I've got half a dozen bugs in bottles and boxes on my desk, waiting to be blogged about; my extra hard drive is full of folders labelled, "Blog these"; I've got bookmarks, books, lists of links; the garden is growing, the bees are visiting ...
I need a week, just now and then, with 9 30-hour days in it. Please?
Or I can just get a move on. Starting with a batch of spiders.
1. I flipped a rock today. On the bottom, I found this large web:
I didn't want to disturb the spider inside, but I did get a bit of her in one photo; there's a fat, round, brown and black spider body visible just under the centre, and the tip of a couple of legs on the left side.
2. On the rhododendrons along the walk, the pretty cross spiders are setting up shop. They're still very tiny; barely bright dots where the sun hits them.
They all, without exception, arrange their round web in front of the vegetation, and sit motionless in the centre, always with their topside facing out, head down.
3. I found this Philodromus dispar in my hallway, captured him, and photographed him in the viewing tin. He (his pedipalp has a thick, blobby end, which identifies him as male) didn't appreciate the attention, but frantically ran around and around, looking to escape, so I quickly let him go, beside the door to the outside, leaving him to make the choice; outside or inside. He chose inside.
I saw him later, roaming in the bathroom. The next day, he was on a lamp in the living room, and later on the wall over my desk. He doesn't make a web. He's a hunter, looking for a mate, probably.
4. And this is my Brownie, lurking in her jar:
She makes a messy web, with lines going every which way, some sticky, some to be used as paths or signalling threads. She hangs upside-down, after the manner of a house spider, but chooses different spots according to her whim of the moment. Usually, she is under some sort of shelter; a leaf or a clump of frass. Here, she is under the thick stem of a dried leaf.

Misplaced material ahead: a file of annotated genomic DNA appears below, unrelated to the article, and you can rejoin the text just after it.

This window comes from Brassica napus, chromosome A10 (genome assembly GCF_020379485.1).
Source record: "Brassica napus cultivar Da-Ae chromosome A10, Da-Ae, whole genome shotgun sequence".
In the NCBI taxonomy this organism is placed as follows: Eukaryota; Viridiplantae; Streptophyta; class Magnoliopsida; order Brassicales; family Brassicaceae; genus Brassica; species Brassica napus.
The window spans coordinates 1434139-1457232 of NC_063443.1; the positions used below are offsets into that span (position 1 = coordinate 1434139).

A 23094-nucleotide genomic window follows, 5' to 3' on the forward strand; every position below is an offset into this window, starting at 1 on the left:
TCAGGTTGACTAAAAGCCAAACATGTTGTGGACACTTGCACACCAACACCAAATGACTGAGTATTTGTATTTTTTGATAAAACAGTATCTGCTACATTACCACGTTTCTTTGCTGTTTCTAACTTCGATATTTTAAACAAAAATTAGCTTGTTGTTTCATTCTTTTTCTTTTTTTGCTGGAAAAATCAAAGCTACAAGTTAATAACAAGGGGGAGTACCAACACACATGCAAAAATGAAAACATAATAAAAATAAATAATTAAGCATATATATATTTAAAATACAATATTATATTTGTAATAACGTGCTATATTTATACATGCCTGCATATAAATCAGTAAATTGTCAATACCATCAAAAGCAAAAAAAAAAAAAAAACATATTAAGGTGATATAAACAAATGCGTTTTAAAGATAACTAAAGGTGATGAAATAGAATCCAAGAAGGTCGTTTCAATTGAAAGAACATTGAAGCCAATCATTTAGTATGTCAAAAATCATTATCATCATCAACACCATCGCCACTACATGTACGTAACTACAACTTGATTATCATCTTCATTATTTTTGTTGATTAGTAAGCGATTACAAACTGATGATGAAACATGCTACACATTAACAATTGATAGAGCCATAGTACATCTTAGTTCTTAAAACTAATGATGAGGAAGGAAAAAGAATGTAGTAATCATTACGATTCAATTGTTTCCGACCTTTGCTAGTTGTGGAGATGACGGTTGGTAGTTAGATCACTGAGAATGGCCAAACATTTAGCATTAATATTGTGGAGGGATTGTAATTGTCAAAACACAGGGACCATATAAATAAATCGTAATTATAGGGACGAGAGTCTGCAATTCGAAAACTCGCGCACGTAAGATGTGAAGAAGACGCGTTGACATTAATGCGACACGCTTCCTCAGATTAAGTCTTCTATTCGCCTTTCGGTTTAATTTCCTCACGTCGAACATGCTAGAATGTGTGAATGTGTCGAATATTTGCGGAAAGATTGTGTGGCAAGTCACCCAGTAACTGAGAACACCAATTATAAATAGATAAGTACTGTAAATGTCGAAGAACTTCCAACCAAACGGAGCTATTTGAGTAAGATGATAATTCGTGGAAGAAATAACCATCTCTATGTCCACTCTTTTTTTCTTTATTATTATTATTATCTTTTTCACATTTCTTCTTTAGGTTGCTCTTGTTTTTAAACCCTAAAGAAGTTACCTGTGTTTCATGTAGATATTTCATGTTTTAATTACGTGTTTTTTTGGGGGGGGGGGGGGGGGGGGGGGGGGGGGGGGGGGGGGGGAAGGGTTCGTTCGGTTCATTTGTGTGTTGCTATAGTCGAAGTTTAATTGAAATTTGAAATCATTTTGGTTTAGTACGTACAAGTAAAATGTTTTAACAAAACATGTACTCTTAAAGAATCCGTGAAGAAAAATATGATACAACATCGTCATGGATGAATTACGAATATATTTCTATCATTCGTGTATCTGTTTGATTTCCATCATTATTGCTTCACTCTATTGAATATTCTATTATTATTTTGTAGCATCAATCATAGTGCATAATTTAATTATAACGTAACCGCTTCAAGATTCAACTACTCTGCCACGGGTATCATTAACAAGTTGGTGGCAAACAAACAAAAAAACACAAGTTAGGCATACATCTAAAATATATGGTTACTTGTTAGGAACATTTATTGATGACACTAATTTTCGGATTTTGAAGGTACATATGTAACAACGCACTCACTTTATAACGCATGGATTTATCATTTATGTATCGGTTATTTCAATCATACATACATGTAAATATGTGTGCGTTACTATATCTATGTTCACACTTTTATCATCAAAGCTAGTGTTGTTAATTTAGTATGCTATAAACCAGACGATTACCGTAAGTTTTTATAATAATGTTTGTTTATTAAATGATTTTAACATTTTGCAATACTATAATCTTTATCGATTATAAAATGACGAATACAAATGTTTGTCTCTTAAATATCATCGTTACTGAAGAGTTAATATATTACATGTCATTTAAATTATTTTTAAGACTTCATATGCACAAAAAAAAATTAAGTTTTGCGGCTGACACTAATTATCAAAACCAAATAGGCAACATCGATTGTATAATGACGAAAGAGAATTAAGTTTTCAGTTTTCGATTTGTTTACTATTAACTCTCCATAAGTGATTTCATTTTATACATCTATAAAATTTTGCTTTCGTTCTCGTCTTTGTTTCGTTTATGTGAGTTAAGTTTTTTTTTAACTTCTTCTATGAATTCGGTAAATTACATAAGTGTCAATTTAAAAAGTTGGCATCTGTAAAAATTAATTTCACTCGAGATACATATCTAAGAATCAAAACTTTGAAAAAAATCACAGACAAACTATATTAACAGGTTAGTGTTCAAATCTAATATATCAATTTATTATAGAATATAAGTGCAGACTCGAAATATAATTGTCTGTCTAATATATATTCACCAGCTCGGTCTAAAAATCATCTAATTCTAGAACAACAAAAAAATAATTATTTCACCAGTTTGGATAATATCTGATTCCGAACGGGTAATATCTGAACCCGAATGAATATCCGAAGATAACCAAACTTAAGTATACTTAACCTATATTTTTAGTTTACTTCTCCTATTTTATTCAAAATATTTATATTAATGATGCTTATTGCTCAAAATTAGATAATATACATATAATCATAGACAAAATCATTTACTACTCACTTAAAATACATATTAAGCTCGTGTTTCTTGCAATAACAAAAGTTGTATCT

When a woodbug (her favourite food) falls into the web, she springs into action. But instead of heading directly to the bug, she climbs to the top of a thread, then angles down to reach the bug from overhead. She bites it, then ties it up with silk, using her back legs to manipulate the threads. Once it's tied up, she drags it off, and hides it under another leaf to eat later on.
5. I found this big spider on a garden wall in Tsawwassen:
Large hunter, Tegenaria sp.
Tegenarias are web spiders, but I often see them laying in wait under a bit of shelter, without a web. This one was under the overhang of the top of the wall. A couple of feet away, I found an egg mass, probably hers. You can see the individual eggs under their blanket of webbing. (Photos of egg sacs of other Tegenarias, here and here.)
6. This is a jumping spider that I have never seen before. The usual jumpers I see are those zebra-striped ones. This was a bit bigger, a lot more curious; he kept dancing around, trying to get a good look at the camera.
Phidippus borealis? Tsawwassen.
See those headlight eyes! No fly can sneak by, unobserved! I have seen a jumping spider leap almost 4 inches to catch a fly in mid-air. No web is needed.
And for a change of scenery, here's a corner of my garden.
I didn't see any spiders on this plant.